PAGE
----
New Democracy’s efforts to shift attention away from the spying scandal are being tripped up by the continued muddled messaging emanating from the ruling centre-right party, which is hoping that Greece’s imminent exit from the enhanced surveillance of its lenders and Prime Minister Kyriakos Mitsotakis’s speech at the Thessaloniki International Fair next month will prove welcome distractions.
Political pressure on Prime Minister Kyriakos Mitsotakis and his government intensified on Wednesday, when PASOK leader Nikos Androulakis rejected the government’s handling of the revelation that he had been the subject of surveillance by Greece’s intelligence service.
Looking to deflect some of the criticism over the spying scandal that has gripped Greek politics, the government has fast-tracked reform of the National Intelligence Service (EYP), hoping this will convince the public that Prime Minister Kyriakos Mitsotakis is determined to put right the mistakes that led to the agency monitoring PASOK leader Nikos Androulakis.
A fresh round of questions and accusations have been levelled at Prime Minister Kyriakos Mitsotakis after his eagerly anticipated statement on the surveillance of the leader of an opposition party failed to clear the air.
Kyriakos Mitsotakis is due to make a statement on Monday in response to the gathering spying revelations that have sent his government reeling and left the Prime Minister facing the toughest political challenge of his tenure.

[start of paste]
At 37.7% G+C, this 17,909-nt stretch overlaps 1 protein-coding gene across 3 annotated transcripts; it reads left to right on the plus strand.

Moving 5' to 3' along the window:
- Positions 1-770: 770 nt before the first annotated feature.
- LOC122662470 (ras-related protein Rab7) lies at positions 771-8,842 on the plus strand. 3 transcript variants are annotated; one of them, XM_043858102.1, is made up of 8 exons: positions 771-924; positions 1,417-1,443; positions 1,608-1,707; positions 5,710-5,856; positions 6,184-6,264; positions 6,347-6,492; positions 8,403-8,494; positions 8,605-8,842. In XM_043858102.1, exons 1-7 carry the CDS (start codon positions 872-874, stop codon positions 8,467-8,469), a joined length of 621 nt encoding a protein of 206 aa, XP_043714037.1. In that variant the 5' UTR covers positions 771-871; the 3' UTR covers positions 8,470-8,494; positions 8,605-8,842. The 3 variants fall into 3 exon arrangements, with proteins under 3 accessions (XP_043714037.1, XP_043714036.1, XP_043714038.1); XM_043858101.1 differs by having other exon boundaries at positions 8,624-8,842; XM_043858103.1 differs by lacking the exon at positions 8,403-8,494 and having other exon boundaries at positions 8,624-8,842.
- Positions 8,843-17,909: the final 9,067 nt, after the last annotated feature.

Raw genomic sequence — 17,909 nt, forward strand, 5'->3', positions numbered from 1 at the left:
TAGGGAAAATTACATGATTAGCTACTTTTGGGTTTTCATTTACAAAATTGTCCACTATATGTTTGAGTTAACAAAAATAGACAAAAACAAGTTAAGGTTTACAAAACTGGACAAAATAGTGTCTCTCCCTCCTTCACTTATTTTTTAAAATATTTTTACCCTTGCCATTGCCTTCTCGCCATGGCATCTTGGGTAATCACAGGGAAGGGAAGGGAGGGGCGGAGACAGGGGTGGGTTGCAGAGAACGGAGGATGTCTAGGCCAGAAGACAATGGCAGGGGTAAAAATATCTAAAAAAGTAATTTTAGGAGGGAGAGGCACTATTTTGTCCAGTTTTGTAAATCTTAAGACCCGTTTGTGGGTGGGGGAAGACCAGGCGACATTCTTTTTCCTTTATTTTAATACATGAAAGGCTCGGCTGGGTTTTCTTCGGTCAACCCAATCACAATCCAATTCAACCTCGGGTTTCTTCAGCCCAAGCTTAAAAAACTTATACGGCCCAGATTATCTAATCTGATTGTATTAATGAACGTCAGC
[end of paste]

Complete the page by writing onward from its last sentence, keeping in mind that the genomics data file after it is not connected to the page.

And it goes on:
After evading and playing down for weeks claims it was spying on journalists and political rivals, the government was rocked on Friday by the resignation of the Prime Minister’s general secretary, Grigoris Dimitriadis, and the head of the National Intelligence Service (EYP), Panagiotis Kontoleon, in what is shaping up as the biggest scandal yet during Kyriakos Mitsotakis’s tenure.
Prime Minister Kyriakos Mitsotakis heads for his summer holidays on Friday knowing that upon his return he will have to decide with his ministers what relief measures the government will set out at the Thessaloniki International Fair (TIF) next month.
The government’s confidence in its handling of Covid-19 over the summer is being challenged by the high death toll recorded in July, and the expectation of a new wave in the autumn.
Greece’s best years for tourism arrivals since 2019, before the pandemic, is being viewed by the government as timely tonic, but is becoming a bone of contention for the opposition, which feels that New Democracy is trying to exaggerate the upturn for communications purposes.
As the political leadership prepares for the summer recess, top government officials are starting to adopt a cautious tone in view of what is expected to be a challenging winter ahead.